The Gaelic Point was a small web application I developed for viewing Gaelic football data. The idea for the application, while important, was not the primary reason for taking on a new side project. The goal was to go through the process of bootstrapping a web application from start to finish.

This blog will share that journey and process, along with my thinking at the various stages throughout the development life cycle.

Research & Analyse

The first step is to choose an idea. One major requirement I have for settling on an idea is that it is engaging to me. Once I have chosen an idea, I go through the visualization process of imagining what the functionality and design of the application will be. I then sketch some rough wireframes as a guide.


The second stage is to choose a tech stack. CRUD and ACID functionality was core to the project. These were the primary reasons for choosing Django and Postgres. I wanted to experiment with a new UI framework, which is why I selected Vue.JS.

I then started the database design. I listed all the entities related to the project, defining attributes and types, and finally mapping the relationships.


The third stage was to scaffold the application. I started the development with the database infrastructure. Then I built the accompanying Rest API’s. Modeling the database entities and API creation was effortless using Django and the Django Rest Framework. Django has a mature database migrations tool that allows for fast entity creation. The Django Rest Framework has well-established patterns for building API’s which I utilized.

The next section of the application was the front end. This part was the most labor-intensive. I had never used the Vue.js framework before. It took some time to grasp the patterns and layouts. Vue has a unique single file layout where HTML, CSS, and JS all live inside the same file. Vue is a very opinionated library. It has pre-defined functions that enable specific tasks. Calling external services via its annotated method for server-side rendering is a prime example. This pattern was great in the long term as it enforces high code quality.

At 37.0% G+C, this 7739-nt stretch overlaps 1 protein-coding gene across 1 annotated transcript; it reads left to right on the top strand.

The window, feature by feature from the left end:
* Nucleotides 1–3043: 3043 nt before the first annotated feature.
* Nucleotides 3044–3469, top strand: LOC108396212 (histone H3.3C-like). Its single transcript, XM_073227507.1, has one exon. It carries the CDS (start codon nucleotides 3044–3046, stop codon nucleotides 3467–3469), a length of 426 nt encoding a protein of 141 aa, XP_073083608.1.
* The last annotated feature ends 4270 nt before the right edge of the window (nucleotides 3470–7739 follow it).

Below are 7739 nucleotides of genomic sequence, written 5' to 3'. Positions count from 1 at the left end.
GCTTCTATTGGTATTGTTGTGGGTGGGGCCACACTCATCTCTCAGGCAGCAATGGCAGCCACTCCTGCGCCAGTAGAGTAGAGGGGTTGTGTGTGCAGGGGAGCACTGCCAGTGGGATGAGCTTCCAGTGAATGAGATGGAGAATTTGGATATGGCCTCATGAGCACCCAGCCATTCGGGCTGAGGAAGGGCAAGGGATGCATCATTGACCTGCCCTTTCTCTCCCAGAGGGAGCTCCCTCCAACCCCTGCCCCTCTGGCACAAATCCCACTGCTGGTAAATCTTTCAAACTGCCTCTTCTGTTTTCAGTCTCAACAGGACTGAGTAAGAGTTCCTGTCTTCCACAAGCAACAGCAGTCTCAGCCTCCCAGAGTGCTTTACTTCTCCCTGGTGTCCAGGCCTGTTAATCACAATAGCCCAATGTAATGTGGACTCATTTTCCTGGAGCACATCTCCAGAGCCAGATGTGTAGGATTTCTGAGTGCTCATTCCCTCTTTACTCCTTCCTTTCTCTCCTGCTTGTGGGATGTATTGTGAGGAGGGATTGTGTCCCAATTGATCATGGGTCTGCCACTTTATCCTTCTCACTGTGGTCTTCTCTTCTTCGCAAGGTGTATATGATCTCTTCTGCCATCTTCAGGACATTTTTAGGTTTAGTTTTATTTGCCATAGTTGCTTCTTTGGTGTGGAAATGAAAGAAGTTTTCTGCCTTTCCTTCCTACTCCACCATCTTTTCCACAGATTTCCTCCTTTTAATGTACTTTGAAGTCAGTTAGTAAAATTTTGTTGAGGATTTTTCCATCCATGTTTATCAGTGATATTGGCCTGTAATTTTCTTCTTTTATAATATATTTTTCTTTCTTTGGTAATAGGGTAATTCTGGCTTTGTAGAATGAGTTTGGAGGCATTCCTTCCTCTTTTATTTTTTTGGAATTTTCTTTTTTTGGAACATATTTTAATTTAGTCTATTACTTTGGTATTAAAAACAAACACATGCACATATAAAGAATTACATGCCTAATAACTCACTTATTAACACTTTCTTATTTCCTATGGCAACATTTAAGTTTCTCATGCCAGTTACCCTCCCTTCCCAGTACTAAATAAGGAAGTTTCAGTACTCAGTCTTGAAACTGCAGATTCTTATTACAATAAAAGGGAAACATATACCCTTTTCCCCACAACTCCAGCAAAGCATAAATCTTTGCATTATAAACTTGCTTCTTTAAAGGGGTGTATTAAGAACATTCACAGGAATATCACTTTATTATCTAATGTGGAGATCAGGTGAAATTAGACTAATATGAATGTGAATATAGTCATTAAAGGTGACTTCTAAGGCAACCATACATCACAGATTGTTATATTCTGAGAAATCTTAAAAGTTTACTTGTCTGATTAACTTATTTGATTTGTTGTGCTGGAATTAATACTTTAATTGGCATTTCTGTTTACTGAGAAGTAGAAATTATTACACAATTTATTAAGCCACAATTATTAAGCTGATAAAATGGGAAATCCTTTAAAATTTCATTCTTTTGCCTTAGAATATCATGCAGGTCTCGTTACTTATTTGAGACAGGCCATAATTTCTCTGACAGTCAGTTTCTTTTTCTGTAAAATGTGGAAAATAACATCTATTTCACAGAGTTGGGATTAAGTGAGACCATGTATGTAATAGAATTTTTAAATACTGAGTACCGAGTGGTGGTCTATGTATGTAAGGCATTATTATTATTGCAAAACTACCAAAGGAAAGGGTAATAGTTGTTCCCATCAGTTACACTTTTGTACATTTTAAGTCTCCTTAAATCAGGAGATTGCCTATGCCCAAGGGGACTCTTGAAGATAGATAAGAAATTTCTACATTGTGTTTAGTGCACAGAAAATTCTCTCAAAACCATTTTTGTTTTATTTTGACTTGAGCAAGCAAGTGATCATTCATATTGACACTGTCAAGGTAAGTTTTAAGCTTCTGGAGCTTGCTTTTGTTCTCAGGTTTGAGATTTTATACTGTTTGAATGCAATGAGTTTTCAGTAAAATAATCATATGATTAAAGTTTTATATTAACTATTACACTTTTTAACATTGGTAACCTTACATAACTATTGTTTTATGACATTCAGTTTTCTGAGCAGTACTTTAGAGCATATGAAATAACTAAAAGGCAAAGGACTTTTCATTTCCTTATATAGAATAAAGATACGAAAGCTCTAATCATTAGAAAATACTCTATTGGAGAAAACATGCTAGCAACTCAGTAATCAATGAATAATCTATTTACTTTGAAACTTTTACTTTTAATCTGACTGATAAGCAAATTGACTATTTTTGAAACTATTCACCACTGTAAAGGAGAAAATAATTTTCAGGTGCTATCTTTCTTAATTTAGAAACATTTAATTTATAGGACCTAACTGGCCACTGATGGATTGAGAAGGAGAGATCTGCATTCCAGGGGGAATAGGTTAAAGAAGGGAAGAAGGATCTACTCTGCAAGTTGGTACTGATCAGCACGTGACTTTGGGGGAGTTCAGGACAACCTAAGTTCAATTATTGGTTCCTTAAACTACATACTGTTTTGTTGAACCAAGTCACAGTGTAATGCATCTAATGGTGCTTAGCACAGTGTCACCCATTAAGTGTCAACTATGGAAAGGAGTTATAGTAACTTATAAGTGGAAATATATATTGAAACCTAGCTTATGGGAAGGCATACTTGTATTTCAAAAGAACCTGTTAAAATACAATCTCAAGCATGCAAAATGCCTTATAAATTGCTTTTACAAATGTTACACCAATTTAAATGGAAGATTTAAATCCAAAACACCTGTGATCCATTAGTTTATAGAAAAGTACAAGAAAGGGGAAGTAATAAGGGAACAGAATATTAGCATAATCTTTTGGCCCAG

Deployment & Release

The fourth stage was the deployment and release. The cloud platform I chose was Heroku. Heroku’s PAAS allows for easy integration with Github to build a CI pipeline. The pipeline automatically propagates the code to the staging instance for every commit. Once tested and verified I push to the production instance.

I then connected Sentry for automated error handling and reporting. Sentry is extremely useful because it sends weekly email reports on errors seen and alerts for specific issues.


The fifth and final stage for this project was search engine optimization. I took a number of steps to optimize my website for Google’s PagfeRank.

  1. Included a sitemap.xml file.
  2. Updated the page titles and meta to be unique and relevant for each page.
  3. Converted javascript URL re-direct actions to physical HREF links for better indexing of the entire website.
  4. Made minor performance & mobile enhance.
  5. Ensured all HTTP requests were getting redirected to https on cloud-flare.

SEO is an on-going battle and continuously needs work. I am delighted to see my application at the top of Google for one keyword and with 1500 monthly users!

Final Product

The following is a series of screenshots from the website.